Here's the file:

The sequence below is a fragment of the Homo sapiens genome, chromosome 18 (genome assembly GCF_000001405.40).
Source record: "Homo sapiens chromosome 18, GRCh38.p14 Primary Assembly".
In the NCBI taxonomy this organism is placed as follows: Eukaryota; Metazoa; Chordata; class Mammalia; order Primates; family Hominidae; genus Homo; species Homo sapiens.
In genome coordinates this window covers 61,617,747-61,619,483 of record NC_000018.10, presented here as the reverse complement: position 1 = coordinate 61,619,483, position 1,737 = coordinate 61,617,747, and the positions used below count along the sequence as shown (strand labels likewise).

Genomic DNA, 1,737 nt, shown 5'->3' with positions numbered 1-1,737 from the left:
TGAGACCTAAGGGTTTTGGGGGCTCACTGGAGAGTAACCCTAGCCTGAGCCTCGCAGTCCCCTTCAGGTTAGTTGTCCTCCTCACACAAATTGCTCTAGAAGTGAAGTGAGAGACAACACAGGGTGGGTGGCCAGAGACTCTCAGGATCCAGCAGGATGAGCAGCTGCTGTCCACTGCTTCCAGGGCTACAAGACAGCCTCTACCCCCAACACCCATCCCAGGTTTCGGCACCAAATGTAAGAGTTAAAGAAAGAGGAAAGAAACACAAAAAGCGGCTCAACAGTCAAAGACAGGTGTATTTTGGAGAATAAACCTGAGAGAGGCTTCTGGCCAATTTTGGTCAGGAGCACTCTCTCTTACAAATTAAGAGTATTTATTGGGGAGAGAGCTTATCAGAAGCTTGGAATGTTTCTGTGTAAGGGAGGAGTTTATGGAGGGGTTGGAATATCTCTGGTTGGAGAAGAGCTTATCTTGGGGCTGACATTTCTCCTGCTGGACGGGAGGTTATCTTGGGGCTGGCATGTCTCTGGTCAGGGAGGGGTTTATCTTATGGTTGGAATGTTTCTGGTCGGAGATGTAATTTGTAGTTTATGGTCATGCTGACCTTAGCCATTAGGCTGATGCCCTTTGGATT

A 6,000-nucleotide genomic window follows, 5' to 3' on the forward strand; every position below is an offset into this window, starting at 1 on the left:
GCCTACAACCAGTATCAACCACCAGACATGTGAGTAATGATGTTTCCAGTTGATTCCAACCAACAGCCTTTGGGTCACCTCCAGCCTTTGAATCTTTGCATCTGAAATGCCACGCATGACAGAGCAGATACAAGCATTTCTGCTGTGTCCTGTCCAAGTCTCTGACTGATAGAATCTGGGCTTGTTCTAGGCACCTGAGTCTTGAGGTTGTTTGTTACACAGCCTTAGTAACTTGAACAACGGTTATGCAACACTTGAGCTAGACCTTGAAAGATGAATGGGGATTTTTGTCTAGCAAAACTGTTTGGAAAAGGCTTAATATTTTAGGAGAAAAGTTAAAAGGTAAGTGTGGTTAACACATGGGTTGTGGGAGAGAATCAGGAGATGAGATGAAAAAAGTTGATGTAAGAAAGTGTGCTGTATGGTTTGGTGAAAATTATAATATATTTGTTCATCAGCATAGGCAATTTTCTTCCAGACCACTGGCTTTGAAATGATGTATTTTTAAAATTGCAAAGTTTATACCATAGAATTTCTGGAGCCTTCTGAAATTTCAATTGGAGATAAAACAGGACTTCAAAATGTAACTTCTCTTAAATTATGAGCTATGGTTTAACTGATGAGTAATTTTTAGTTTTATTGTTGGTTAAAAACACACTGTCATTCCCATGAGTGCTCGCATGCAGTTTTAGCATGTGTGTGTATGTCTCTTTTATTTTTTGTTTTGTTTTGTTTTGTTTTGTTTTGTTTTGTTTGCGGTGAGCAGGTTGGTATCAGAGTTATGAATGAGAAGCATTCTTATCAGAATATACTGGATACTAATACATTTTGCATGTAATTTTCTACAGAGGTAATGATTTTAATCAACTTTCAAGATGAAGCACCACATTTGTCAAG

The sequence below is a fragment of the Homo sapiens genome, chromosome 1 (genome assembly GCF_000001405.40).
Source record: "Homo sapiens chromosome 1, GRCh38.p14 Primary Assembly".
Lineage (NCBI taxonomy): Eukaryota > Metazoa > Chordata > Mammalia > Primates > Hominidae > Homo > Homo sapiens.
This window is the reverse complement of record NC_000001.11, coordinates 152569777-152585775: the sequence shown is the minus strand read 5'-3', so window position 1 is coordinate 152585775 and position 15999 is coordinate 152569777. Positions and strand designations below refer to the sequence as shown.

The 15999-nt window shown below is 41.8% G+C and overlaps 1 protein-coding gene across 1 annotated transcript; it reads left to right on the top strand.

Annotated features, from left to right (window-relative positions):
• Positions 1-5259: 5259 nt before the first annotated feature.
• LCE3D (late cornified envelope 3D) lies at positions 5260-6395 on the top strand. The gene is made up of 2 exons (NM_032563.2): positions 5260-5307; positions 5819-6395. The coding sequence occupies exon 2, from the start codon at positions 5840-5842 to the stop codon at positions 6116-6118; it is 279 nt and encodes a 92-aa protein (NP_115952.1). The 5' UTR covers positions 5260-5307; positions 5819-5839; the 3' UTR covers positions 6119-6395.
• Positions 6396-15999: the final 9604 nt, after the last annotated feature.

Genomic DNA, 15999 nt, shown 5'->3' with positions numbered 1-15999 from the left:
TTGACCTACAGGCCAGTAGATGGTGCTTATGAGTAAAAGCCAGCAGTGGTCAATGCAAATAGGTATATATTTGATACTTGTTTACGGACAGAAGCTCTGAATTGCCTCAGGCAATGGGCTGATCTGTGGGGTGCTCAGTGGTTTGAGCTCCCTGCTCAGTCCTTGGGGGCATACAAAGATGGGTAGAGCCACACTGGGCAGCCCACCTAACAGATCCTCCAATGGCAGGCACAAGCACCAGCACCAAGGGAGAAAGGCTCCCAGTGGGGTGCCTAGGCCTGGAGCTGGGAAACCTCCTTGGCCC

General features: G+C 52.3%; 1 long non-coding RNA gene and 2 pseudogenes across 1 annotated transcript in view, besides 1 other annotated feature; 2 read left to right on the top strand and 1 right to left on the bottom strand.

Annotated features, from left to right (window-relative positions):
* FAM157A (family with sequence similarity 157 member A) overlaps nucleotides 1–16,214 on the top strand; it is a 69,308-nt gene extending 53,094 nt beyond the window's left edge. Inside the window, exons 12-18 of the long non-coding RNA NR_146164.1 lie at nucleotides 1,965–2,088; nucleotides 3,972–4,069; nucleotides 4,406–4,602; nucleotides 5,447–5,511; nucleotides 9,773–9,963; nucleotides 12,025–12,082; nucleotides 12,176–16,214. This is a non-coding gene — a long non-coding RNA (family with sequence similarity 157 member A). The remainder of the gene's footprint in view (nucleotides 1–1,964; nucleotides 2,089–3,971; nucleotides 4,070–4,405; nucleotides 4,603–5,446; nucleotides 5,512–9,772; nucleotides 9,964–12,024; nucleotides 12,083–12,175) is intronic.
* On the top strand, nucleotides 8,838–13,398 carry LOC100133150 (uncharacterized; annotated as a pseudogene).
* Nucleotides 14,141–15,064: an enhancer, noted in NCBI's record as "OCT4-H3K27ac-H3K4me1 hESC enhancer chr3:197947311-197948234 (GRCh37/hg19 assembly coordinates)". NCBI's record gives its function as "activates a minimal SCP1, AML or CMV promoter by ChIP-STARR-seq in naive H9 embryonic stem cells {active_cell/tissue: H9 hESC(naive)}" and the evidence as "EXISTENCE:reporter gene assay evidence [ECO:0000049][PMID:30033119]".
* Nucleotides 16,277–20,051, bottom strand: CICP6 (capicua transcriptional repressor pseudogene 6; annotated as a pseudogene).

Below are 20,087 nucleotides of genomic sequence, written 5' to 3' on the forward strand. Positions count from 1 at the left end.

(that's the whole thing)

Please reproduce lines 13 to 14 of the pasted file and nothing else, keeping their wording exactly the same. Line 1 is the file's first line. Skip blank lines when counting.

The 15999-nt window shown below is 41.8% G+C and overlaps 1 protein-coding gene across 1 annotated transcript; it reads left to right on the top strand.

Annotated features, from left to right (window-relative positions):